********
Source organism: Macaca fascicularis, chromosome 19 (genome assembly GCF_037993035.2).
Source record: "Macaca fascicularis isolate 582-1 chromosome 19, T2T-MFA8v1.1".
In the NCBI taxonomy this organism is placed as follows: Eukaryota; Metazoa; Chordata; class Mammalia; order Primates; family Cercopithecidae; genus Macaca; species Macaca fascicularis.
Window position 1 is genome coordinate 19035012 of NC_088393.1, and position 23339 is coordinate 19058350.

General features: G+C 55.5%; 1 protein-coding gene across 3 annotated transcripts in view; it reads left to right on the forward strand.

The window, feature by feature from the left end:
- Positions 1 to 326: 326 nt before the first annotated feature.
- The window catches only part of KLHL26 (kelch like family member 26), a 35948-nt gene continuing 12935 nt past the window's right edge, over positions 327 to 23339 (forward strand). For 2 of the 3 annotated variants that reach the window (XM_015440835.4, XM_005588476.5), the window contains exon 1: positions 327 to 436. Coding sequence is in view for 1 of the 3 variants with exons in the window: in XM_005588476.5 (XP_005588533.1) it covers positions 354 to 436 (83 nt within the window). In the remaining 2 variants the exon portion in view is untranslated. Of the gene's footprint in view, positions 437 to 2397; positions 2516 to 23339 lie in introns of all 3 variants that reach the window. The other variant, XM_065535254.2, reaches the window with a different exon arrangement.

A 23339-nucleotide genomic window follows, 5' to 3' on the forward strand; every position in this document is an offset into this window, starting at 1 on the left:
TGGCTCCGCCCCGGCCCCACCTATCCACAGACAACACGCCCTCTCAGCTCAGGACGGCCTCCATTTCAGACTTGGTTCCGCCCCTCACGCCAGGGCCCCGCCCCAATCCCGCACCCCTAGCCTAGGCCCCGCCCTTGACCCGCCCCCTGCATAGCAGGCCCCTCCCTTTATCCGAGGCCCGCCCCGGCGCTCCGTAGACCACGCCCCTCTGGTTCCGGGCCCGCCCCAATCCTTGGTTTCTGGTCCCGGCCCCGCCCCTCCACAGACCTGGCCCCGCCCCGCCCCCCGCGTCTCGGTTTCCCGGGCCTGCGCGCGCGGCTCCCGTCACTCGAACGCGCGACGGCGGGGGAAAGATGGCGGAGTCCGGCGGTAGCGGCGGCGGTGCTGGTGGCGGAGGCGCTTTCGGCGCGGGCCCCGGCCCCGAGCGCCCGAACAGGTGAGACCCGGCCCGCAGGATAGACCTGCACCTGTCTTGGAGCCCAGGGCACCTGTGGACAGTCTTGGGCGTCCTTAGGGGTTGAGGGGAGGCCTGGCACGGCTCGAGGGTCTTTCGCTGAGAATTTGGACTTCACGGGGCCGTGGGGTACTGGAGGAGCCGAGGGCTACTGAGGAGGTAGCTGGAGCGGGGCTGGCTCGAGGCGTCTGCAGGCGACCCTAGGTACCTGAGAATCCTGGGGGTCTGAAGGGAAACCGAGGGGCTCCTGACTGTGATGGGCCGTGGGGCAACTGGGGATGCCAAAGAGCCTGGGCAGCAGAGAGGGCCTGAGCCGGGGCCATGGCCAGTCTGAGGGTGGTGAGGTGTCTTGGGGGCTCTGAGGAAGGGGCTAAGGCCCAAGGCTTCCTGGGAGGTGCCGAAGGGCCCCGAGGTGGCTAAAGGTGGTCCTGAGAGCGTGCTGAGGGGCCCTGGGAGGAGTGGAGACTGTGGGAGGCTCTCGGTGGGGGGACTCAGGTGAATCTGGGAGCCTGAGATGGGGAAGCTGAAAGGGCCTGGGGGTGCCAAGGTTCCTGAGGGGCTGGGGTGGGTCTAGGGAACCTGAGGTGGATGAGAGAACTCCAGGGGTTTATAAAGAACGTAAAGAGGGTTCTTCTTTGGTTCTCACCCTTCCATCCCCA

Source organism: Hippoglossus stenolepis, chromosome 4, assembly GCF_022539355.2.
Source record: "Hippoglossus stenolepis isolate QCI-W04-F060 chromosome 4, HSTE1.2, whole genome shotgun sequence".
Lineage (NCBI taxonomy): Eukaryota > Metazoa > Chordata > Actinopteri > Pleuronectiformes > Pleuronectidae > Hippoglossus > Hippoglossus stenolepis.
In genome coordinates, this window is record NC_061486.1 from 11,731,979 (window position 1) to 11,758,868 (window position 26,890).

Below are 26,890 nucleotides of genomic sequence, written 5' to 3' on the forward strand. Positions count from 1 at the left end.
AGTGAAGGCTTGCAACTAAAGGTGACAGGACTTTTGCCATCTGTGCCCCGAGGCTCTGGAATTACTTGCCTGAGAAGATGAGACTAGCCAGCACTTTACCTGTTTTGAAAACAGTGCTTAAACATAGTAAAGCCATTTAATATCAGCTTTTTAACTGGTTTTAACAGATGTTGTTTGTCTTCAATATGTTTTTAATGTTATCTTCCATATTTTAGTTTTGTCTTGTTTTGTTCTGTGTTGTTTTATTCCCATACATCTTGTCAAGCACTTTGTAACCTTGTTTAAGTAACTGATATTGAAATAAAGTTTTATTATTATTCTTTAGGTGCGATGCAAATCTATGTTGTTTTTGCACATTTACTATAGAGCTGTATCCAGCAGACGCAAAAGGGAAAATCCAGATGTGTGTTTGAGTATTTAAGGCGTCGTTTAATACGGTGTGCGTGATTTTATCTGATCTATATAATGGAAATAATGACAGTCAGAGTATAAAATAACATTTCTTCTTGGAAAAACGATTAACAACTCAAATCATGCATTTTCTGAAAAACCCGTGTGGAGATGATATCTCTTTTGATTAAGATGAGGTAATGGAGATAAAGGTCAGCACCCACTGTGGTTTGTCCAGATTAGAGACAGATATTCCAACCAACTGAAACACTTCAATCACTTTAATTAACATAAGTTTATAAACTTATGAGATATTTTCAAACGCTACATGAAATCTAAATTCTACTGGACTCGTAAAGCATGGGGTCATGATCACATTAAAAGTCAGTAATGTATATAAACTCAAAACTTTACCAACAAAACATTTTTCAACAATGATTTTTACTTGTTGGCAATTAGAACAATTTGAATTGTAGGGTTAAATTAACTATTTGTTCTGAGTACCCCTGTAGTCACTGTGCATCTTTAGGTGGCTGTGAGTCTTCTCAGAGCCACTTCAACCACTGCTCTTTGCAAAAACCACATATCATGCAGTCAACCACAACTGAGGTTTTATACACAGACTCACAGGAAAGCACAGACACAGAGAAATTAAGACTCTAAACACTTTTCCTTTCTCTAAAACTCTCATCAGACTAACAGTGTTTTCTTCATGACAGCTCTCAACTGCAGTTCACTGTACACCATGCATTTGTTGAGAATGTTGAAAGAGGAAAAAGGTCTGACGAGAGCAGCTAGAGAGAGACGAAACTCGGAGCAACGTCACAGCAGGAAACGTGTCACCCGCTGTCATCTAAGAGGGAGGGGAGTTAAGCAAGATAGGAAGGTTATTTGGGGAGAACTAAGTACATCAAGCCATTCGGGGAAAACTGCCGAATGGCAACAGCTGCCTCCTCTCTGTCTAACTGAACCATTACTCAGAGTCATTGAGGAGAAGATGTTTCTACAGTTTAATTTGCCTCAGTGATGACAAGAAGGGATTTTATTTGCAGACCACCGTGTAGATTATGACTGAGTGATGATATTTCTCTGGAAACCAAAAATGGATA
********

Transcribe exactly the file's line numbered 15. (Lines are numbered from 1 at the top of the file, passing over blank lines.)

Below are 26,890 nucleotides of genomic sequence, written 5' to 3' on the forward strand. Positions count from 1 at the left end.